Supplementary Article for specialty tools and bushing install:
When talking about control arm bushings, there are two ways to “upgrade” and I use that word loosely because upgrade is relative. The first way is to add rigidity to the bushing to prevent deflection under steering and braking, the second being the positioning of the bushings (centered vs offset).
The great news for E30 and E36 owners alike is that both chassis models M and non-M use the exact same bushing carrier (also known as a lollipop or wishbone bracket), allowing you to use the bushings interchangeably. Again, there is no modification required to use any of these bushings on your E30 or E36.
This is what a stock non-M E30 control bushings looks like:
This bushing is the softest of the available options and will provide for the loosest steering feel, and highest impact absorption causing for a ride that has the least amount of Noise Vibration and Harshness (NVH). With this bushing its all about comfort and the least amount of performance.
Next is the stock non-M E36 bushing:
Again this bushing is designed for comfort and reduced amount of NVH. Never the less, the bushing has more structural rigidity over the stock E30 bushing and is a marginal increase in performance with a very slight increase in NVH.
This is where we get into OEM solid rubber bushings. Essentially the M cars (E30 M3 and E36 M3) used solid rubber control arm bushings to aid in increased rigidity for increased steering precision and reduction of brake shimmy under hard braking. The E30 used an offset (eccentric) control arm bushings while the E36 used both offset and centered control arm bushing based on year (pre 1995 E36 used offset, post used centered).
An offset bushing increases the wheel caster (pushes the wheel more forward in the wheel well) which aids in high speed stability, however the down side is that it also increases steering effort and has a tendency to want to return to center. Centered bushings at lower speeds are beneficial because they allow for more precise steering and “flick-ability”, but lose out on the high speed stability. As such there is no real winner, its a matter of choice.
As a note, the reason the 1995+ M3 bushings became centered is because the control arm design was changed to provide for the increased caster instead of the bushing. So pre 1995 control arms with offset bushings will cause roughly the same caster as 1995+ control arms with centered bushings. Using an offset bushing on 1995+ control arms would cause excessive caster and is highly not recommended.
The benefit of the solid centered control arm bushing is that it allows E30 owners to realize an increase in performance with a slight increase in NVH without increasing castor and leaving the steering geometry unchanged.
Oddly enough the E30 and E36 offset bushings look identical but have different part numbers. I personally reached out to BMW Germany to learn what difference if any there was between the two part numbers. The response I received was that the two bushings differ in the rubber compound they are composed of; the E36 M3 offset bushing being stiffer.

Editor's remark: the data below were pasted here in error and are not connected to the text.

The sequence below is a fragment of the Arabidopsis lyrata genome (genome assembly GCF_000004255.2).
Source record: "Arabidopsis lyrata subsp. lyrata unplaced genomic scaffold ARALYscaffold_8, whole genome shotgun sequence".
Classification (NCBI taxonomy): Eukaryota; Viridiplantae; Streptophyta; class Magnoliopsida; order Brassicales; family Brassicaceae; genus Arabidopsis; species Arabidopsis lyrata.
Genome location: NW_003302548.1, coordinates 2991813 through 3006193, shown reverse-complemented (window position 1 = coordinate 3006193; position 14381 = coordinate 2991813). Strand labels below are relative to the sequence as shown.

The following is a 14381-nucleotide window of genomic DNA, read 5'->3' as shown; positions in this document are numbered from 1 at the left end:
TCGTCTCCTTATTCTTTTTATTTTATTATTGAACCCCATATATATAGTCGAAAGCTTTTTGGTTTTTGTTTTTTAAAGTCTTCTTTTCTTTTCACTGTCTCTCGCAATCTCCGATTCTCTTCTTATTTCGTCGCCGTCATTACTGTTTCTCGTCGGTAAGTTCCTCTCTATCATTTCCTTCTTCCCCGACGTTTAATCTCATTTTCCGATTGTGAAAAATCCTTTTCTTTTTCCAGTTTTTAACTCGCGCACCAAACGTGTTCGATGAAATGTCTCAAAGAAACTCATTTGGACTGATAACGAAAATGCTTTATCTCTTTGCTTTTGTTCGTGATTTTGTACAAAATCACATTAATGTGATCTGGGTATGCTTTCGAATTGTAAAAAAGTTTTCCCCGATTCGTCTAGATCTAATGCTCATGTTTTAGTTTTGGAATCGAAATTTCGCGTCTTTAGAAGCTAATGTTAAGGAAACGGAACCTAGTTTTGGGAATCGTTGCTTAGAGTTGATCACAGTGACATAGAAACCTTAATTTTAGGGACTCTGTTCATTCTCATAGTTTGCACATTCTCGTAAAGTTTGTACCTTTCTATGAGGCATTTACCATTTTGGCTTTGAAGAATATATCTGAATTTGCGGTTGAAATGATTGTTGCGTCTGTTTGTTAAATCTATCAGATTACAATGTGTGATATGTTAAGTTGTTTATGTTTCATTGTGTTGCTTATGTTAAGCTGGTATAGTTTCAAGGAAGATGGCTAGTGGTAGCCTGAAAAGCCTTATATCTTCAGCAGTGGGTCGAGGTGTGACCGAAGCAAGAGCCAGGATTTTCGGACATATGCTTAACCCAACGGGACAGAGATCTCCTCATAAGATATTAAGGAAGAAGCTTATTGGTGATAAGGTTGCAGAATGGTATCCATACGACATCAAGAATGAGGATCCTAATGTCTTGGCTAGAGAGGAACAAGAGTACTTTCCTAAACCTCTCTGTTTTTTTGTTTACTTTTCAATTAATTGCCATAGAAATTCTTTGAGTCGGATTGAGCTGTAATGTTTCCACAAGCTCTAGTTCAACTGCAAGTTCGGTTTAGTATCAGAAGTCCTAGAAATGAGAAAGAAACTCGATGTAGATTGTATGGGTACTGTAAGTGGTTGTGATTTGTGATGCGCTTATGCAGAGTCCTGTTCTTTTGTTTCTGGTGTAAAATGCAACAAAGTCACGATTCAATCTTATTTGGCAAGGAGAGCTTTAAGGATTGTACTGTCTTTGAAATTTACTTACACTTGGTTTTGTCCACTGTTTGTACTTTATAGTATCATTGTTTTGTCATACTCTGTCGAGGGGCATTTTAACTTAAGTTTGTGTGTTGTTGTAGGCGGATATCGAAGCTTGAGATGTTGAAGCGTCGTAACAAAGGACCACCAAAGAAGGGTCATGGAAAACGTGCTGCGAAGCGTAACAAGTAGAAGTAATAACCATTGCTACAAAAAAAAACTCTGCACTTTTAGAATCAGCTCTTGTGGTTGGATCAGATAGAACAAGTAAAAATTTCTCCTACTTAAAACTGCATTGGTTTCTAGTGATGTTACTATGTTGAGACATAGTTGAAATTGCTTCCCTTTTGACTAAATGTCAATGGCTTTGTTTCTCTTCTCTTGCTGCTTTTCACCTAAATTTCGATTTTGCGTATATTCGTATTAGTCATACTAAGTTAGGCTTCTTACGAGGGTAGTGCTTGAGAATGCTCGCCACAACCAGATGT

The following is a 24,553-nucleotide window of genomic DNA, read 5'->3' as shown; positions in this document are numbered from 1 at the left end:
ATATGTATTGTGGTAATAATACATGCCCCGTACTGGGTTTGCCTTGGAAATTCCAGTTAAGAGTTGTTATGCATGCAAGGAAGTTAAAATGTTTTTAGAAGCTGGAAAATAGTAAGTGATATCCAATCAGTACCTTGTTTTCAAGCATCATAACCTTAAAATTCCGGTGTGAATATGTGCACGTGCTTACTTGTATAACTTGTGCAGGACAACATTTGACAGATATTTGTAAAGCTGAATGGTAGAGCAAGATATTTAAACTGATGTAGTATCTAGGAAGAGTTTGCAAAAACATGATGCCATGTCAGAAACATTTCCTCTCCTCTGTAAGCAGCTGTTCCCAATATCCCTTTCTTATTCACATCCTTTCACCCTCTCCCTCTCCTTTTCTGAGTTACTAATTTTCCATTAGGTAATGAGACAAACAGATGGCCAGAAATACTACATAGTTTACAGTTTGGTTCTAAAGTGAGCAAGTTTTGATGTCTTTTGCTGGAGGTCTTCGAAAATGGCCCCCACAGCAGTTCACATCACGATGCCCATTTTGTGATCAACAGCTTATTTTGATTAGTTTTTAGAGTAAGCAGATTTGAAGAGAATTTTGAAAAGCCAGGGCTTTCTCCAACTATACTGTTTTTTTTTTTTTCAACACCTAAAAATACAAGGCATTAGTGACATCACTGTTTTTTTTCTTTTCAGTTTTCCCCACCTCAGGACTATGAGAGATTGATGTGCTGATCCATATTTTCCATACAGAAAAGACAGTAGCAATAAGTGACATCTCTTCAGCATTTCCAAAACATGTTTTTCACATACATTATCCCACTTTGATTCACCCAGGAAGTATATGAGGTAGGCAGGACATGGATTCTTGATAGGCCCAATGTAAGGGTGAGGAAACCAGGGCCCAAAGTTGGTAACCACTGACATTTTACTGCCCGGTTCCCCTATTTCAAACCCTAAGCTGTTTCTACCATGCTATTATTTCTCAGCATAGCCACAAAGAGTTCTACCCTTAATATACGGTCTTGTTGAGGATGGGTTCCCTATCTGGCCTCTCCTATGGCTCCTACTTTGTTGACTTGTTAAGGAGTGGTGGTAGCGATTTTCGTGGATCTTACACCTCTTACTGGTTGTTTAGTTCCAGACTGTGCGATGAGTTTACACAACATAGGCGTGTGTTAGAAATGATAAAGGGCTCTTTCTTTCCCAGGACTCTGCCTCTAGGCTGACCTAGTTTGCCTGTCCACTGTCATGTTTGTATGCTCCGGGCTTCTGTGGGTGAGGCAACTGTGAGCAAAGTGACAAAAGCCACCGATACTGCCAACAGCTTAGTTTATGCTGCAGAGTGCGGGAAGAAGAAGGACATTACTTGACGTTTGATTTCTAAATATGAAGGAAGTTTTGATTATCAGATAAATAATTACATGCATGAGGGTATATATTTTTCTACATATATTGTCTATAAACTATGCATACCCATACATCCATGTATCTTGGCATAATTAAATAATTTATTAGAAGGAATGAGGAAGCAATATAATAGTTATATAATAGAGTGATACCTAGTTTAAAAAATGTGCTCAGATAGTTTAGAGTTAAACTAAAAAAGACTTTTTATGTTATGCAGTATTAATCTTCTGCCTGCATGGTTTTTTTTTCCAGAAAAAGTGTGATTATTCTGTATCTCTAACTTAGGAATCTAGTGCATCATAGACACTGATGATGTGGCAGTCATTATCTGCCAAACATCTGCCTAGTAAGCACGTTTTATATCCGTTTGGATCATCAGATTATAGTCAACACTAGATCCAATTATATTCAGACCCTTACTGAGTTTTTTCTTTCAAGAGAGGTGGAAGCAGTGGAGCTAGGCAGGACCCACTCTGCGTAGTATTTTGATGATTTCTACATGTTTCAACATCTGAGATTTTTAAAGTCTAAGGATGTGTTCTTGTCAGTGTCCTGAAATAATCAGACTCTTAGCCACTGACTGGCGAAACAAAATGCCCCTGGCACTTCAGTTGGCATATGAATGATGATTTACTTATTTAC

Part number 31129061222 (as found on E30 M3)
The next category of control arm bushings we get into is aftermarket poly bushings.
Poly is an alternative for rubber and comes in a variety of hardness levels. The benefit of these type of bushings that they generally can be installed by nothing more than hand force. The downside is squeaking, loose fit (based on manufacturer), and increased NVH. The upside is that with increased rigidity you get more precise steering, and less shimmy under braking.
Powerflex provides your mid of the line poly bushings:
While places like condor offer a solid UHMW Ultra-high-molecular-weight polyethylene bushing (this should be considered a solid-solid bushing with comparable NVH to the next category).
The next category we get into is pure solid bushings. The upside of these bushings is that they will give you razor sharp steering and almost no shimmy under hard braking. The downside is that they cause significant NVH. You will feel every imperfection in the road, and any slight imperfections in the road (especially ones that have an edge) will cause thumping throughout the car. This kind of bushing is pure preference, if you can deal with the significant increase in NVH then these types of bushings are leaps ahead of the aforementioned. My personal experience is as such: I used solid control arm bushings for a year with relative comfort in one city, but when I moved to the other the NVH became unbearable due to the condition of the roads in city number 2; I have since chosen to go back to solid rubber bushings.
Generally these types of bushings are the most expensive ($150-200), however they will last almost forever, while the inner thin sleeves can be purchased for about $10.
Treehouse racing offers solid control arm bushings in both offset and centered form:
BWsport are direct competitors currently only available in offset form:
AKG caster adjustable bushings, which I would only recommend for race environments. These allow for caster adjustment but do not even have the small sleeve that the two bushings above have. This will cause extreme amounts of NVH.
For non-M E30’s my personal preference is:
1. Solid Rubber centered
2. Solid Rubber offset
3. Pure solid bushings
4. Poly bushings
5. Pure solid adjustable bushings